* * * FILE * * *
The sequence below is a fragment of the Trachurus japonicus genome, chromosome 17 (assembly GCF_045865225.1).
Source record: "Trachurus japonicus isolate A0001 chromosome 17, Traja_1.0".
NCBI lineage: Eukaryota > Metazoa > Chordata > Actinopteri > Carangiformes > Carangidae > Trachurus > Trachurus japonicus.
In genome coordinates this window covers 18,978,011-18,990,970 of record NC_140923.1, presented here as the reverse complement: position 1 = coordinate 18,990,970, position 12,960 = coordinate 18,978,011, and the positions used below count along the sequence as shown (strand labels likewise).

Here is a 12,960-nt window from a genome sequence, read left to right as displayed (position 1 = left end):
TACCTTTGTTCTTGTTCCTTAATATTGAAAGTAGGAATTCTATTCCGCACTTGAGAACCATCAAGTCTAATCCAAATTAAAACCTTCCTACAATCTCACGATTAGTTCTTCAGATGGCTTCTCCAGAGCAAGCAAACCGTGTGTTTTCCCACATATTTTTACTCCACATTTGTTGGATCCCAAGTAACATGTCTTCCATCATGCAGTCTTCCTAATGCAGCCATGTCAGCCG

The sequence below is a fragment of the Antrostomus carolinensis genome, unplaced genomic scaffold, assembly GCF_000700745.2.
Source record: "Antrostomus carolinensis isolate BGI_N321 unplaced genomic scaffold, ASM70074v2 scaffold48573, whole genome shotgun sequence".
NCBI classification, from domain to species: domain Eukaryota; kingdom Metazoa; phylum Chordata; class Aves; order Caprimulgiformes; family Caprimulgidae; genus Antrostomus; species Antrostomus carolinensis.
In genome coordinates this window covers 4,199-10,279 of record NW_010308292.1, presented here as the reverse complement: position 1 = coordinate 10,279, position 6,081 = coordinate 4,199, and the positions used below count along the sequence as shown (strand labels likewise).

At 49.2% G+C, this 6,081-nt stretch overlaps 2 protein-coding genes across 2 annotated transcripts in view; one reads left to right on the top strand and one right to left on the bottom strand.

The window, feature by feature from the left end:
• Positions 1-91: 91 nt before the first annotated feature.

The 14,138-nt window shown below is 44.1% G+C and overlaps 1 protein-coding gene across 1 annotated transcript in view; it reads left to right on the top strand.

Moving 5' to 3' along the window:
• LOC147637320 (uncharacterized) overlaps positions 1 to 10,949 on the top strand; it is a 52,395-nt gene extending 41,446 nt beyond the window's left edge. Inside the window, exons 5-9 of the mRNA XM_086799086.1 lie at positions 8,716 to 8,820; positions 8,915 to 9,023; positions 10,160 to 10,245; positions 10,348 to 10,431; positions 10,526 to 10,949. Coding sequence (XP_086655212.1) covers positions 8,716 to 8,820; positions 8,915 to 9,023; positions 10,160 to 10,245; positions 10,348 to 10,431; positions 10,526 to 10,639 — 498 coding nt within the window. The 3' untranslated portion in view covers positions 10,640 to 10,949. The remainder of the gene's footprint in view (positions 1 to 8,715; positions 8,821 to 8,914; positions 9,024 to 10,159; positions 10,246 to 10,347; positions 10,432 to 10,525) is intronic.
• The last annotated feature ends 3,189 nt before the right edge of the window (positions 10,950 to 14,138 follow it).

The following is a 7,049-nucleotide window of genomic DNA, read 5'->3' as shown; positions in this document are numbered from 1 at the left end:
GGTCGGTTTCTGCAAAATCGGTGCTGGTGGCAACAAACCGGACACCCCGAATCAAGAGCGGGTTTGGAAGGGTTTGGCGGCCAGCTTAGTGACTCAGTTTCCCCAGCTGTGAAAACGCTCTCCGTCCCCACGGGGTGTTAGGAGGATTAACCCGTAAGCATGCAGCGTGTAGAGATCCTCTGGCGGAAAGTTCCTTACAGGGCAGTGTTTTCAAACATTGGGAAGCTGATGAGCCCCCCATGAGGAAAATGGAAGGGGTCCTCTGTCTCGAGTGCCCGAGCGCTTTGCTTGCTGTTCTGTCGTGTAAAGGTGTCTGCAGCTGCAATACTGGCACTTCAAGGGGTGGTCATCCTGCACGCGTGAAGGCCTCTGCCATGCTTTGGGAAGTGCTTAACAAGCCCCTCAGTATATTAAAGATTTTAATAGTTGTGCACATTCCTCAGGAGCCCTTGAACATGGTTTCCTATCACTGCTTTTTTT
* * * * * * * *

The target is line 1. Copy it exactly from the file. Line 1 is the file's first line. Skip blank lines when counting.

The sequence below is a fragment of the Trachurus japonicus genome, chromosome 17 (assembly GCF_045865225.1).